Any Biomass On Saturn’s ‘Snowball Moon’ Enceladus Could Be No Bigger Than A Whale In Total, Say Scientists
Is there some kind of alien life on Saturn’s icy moon Enceladus? If there is then an orbital space probe being planned now by NASA could find it, according to a new study.
However, it also suggests that the total biomass that the moon’s underground ocean could support may be less than that of a whale.
Finding life on Enceladus would change everything.
If there is life on this world 800 million miles from Earth then it’s likely microbial (and probably not weird eyeless creatures). However, even that would change how planetary scientists and astrobiologists see the solar system, the galaxy and the universe beyond.
This Enceladus Orbilander mission—which could launch in 2038 to arrive in 2050—would orbit and land on Saturn’s tiny active moon to investigate the 100+ plumes at the moon’s south pole that are spilling into space through cracks in the icy shell. These plumes were first observed by NASA’s Cassini spacecraft, which orbited Saturn from 1997 through 2017.
Underneath its icy crust Enceladus is thought to have a warm saltwater ocean that might support microbial life in its dark depths.
In a paper published in The Planetary Science Journal researchers map out how a hypothetical space mission that could prove it there’s life—or not—in that ocean.
It’s not proposing that a robot be sent to the surface of Enceladus to enter the crevices in the ice that appear to be burping-out methane. That would be very tricky.
“By simulating the data that a more prepared and advanced orbiting spacecraft would gather from just the plumes alone, our team has now shown that this approach would be enough to confidently determine whether or not there is life within Enceladus’ ocean without actually having to probe the depths of the moon,” said Régis Ferrière, senior author of the new paper and associate professor in the UArizona Department of Ecology and Evolutionary Biology.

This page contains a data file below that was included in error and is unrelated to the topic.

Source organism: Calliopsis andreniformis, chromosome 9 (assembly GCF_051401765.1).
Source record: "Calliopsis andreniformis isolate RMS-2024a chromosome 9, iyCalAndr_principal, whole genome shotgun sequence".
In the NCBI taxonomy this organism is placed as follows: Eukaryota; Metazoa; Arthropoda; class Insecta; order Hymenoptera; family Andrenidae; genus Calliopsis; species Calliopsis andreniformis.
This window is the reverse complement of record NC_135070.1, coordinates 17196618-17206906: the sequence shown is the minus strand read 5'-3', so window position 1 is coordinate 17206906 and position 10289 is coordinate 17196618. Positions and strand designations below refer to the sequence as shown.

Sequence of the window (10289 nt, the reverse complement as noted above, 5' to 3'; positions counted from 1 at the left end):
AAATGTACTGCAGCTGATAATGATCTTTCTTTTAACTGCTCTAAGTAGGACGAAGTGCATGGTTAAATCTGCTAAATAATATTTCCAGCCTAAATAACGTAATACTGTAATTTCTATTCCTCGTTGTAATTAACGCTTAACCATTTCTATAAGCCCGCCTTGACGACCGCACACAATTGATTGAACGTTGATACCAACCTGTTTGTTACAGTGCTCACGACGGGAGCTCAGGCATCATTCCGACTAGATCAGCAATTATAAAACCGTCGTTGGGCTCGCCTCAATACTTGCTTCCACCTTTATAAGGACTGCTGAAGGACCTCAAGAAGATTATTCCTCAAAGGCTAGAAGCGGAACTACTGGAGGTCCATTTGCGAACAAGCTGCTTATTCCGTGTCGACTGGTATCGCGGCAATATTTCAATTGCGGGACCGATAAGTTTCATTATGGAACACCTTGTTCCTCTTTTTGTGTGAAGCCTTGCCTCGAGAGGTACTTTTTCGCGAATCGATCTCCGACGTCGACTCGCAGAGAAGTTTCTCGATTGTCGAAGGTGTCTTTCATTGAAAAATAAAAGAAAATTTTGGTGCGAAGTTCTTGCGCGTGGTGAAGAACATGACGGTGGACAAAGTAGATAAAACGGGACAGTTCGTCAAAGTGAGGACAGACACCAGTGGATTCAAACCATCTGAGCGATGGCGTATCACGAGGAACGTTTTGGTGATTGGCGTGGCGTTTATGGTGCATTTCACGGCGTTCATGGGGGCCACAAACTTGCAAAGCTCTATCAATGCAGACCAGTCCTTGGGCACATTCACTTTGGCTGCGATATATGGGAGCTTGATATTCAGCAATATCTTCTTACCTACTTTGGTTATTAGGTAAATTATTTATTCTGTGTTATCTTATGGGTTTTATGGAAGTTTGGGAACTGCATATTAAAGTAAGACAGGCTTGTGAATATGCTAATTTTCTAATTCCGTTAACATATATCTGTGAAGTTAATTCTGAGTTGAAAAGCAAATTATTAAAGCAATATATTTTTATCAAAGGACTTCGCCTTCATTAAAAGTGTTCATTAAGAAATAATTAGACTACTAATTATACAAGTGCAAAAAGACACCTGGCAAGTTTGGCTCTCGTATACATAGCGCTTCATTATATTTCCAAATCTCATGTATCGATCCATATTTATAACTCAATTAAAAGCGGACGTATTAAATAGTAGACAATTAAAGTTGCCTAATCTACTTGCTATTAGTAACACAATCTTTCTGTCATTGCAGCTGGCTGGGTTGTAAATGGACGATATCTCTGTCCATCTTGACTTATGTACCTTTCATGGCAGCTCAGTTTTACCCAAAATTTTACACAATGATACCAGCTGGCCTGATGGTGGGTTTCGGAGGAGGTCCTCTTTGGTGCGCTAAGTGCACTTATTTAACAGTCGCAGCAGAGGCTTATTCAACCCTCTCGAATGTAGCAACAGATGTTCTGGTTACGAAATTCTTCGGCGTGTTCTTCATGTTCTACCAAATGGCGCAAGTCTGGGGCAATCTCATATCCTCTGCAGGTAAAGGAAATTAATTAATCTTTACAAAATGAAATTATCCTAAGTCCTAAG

“This is a thrilling perspective.”
It certainly is. The water vapor and ice particles ejected by the geysers on Enceladus contain gases and other particles from deep inside the ocean. Cassini detected methane, which suggests ecosystems—possibly around hydrothermal vents.
“On our planet, hydrothermal vents teem with life, big and small, in spite of darkness and insane pressure,” said Ferrière. “The simplest living creatures are microbes called methanogens that power themselves even in the absence of sunlight.”
We’re not talking about a great deal of biomass. In fact, it’s doubtful that Enceladus could host much at all.
“We were surprised to find that the hypothetical abundance of cells would only amount to the biomass of one single whale in Enceladus’ global ocean,” said Antonin Affholder, the paper’s first author and a postdoctoral research associate at the University of Arizona, who was at L’Université PSL (Paris Sciences & Lettres) when doing this research.
“Enceladus’ biosphere may be very sparse,” he said. “And yet our models indicate that it would be productive enough to feed the plumes with just enough organic molecules or cells to be picked up by instruments onboard a future spacecraft.”
Although it seems an orbiter of some kind could identify life at Enceladus, there’s a pessimism from the researchers about whether it actually would.
If Enceladus Orbilander is to detect signs of life in the plumes it would need to fly through them multiple times, say the researchers, who warn that the amino acids it could detect would only be indirect evidence for life.
“The definitive evidence of living cells caught on an alien world may remain elusive for generations,” said Affholder. “Until then, the fact that we can’t rule out life’s existence on Enceladus is probably the best we can do.”
Wishing you clear skies and wide eyes.